I have friends who sold their home on Capitol Hill, bought some sheep from somewhere in the Midwest, and moved to a farm in the Willapa Hills to make cheese. I asked their oldest son whom I baptized how he liked being a shepherd. He thought for a moment and answered, “It’s alright, he says, but it’s boring.”
“What does it take to be a good shepherd?” I asked his father. He said that sheep actually need a shepherd, because they have no natural hierarchy, no leader of the flock. The sheep learn to trust the shepherd, Stephen said, as “they hear and understand the voice, the smell, the behavior of the person who is looking after them every day.”
He said a shepherd needs to be someone who is “in tune with nature, decisive” and willing to bear the long hours, inclement weather, hard work and sacrifice – and do it out of devotion to his flock. A good shepherd, he said, should “not be afraid of anything.” Doesn’t that describe Christ? But in the gospel we just heard, Jesus takes it even further. “I am the good shepherd,” Jesus says. “A good shepherd lays down his life for his sheep.”
This Easter season, with the fragrance of Easter flowers still in the air and alleluias on our lips, we cannot forget the hard-dead wood of Calvary. We cannot forget how this good shepherd laid down his life for us. And he didn’t do it because we’re saints. Far from it. We are as muddy and as ordinary and as unclean as those sheep I saw in Lewis County. We aren’t always beautiful.
But the Good Shepherd who is Christ loves us anyway. And he calls on us to love one another the same way. And this may be our greatest challenge. If we are to be imitators of Christ, we must be willing to be more than sheep. We must also be shepherds – good shepherds to each other and good shepherds of our faith. We must be unafraid, devoted, steadfast.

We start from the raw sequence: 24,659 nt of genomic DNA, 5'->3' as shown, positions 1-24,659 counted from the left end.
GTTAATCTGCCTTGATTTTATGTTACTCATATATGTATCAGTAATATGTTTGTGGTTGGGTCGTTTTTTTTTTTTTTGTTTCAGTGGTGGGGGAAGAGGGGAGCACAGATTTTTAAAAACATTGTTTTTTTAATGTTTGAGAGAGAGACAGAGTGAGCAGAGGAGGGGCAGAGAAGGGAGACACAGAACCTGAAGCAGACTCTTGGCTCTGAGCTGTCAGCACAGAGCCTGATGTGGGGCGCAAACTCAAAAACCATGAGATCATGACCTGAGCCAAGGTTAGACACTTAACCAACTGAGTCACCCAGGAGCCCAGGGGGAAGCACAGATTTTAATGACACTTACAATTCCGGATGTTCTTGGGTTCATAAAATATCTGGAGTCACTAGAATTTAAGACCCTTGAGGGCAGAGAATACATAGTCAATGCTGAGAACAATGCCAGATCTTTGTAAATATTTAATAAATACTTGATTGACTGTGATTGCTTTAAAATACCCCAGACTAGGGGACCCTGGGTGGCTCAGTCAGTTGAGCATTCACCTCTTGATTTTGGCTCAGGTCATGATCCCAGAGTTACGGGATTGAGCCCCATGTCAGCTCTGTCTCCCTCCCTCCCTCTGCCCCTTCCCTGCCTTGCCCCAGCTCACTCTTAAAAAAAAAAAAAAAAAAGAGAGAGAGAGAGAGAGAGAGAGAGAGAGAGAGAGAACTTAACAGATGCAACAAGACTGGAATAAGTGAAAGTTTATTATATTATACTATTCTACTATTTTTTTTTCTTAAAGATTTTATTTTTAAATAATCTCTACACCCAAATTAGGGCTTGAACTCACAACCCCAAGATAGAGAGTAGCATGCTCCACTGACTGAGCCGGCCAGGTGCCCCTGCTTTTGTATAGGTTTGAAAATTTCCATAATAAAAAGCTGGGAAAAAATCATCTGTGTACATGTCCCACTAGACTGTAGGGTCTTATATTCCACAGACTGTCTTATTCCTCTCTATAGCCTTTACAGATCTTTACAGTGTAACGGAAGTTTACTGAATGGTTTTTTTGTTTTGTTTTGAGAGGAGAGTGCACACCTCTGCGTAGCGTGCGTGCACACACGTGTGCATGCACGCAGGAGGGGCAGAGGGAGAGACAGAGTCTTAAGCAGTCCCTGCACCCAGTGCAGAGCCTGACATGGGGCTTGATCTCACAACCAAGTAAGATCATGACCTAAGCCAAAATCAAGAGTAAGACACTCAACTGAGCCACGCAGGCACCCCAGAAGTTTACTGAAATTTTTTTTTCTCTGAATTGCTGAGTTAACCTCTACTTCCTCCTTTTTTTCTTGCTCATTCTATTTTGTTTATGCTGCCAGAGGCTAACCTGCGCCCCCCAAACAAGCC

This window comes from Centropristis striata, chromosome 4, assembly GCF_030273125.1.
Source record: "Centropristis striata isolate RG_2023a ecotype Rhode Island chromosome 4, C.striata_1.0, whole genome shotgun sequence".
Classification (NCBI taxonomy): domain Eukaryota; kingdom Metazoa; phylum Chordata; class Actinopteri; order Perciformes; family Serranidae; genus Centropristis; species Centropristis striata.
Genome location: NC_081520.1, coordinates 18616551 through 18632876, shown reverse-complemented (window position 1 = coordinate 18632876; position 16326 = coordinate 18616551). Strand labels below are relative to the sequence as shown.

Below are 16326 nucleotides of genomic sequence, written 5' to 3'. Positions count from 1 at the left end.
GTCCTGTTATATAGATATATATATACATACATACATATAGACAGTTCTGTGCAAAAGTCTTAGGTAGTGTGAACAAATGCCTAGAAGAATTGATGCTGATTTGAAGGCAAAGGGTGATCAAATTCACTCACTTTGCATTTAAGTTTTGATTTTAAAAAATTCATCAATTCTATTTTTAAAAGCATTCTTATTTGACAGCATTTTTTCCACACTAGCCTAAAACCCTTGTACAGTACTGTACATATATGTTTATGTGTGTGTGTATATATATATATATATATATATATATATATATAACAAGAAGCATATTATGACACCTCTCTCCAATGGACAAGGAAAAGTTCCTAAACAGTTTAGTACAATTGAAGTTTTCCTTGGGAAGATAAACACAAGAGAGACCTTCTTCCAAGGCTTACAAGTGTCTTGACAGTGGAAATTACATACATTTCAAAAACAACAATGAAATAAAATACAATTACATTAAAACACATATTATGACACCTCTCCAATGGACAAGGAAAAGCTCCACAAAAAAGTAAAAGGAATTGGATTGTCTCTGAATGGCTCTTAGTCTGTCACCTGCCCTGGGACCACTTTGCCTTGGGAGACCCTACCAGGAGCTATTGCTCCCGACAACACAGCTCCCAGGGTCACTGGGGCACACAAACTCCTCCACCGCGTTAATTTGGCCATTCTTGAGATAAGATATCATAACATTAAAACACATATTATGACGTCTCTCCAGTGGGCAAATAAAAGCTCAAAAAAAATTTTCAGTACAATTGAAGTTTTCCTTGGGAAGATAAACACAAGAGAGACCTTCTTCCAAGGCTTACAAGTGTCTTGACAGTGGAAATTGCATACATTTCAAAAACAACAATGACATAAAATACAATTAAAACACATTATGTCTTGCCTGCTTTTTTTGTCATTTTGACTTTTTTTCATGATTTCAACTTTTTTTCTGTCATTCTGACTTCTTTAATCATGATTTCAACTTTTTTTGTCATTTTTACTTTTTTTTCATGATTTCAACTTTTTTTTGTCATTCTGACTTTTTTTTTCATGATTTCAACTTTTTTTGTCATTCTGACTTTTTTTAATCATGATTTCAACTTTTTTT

We need to support those who are frail… nurture those who are weak… lead back those who are lost… comfort those who are afraid… love those who are covered with dust from the journey. This is what a good shepherd does. This is what Christ has done for us. This is what we must do for each other.
This Sunday, we mark not only Good Shepherd Sunday, but also the World Day of Prayer for Vocations. Every vocation is in some way a journey. It is a pilgrimage. And I can’t help but wonder: is someone here today being called to take my place someday as pastor? Think about it. Pray about it. Let us pray for all vocations – and the vocation each of us has as a Catholic Christian and a person of faith.
Let us reflect on what our Good Shepherd, Jesus Christ, has shown us and taught us – and the example he has given us. How can we follow his example? How can we be servant leaders – people of compassion and conviction, people of mercy, sacrifice, and tenderness? How can we lay down our lives for one another?
Paul A. Magnano